Chicago Journal of International Law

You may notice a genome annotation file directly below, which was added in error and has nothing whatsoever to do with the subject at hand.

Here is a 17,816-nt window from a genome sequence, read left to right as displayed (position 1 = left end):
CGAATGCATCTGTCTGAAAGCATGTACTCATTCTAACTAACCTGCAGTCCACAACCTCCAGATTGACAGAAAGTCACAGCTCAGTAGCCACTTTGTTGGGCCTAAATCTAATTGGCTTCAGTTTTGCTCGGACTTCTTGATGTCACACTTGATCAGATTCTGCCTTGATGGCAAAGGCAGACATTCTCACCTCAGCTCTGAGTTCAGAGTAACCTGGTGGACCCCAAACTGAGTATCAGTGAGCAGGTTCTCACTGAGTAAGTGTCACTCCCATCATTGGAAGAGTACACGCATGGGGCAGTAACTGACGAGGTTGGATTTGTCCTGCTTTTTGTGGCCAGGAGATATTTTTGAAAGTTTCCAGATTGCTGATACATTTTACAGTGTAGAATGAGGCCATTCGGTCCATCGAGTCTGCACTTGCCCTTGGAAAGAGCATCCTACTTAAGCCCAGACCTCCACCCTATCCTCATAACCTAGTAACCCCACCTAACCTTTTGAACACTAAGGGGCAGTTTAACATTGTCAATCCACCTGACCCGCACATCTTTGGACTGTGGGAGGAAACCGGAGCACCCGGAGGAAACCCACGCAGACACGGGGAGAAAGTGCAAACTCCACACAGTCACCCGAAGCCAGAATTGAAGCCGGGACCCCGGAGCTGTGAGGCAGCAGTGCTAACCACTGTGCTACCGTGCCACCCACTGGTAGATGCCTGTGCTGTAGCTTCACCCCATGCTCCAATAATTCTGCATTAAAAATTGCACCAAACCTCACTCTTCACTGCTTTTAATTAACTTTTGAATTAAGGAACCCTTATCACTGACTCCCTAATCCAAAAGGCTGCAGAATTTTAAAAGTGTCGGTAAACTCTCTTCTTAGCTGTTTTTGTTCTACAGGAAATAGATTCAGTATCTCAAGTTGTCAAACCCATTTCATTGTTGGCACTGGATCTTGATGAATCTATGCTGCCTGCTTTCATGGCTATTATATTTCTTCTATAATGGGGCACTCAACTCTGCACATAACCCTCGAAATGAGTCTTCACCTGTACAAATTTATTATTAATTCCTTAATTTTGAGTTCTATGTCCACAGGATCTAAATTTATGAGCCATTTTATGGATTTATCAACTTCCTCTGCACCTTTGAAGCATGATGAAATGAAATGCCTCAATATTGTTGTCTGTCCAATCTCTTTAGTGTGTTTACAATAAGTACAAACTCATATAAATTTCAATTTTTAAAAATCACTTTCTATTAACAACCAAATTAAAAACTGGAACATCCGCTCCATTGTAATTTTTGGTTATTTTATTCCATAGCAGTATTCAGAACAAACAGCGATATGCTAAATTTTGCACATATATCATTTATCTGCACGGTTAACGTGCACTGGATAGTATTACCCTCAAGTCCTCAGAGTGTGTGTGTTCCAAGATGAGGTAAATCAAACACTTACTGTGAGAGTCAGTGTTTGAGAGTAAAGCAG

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The social science approach has already contributed and continues to contribute to the study of international law. In particular, research that incorporates the social science approach has provided much insight into reality and day-to-day functioning of international law by going beyond historical and normative description and providing generalizable theories. If based on a sound theoretical framework that is subsequently tested in a rigorous scientific manner, the social science approach allows us to uncover a multiplicity of factors that commingle to shape states’ preferences and actions toward international law. Combining insights provided by analysis of large-N data with qualitative methodology allows for contextualization of the general statistical patterns in the context of specific actors and specific issue areas. In particular, the social science approach elucidates the inherently comparative nature of international law by explaining the nexus between international and domestic legal traditions. In this Essay, I advocate for the use of the social science approach in the study of international law. I use the example of comparative international law—specifically, Islamic law states’ views of the global order—to illustrate the benefits and insights that social science methodology can provide

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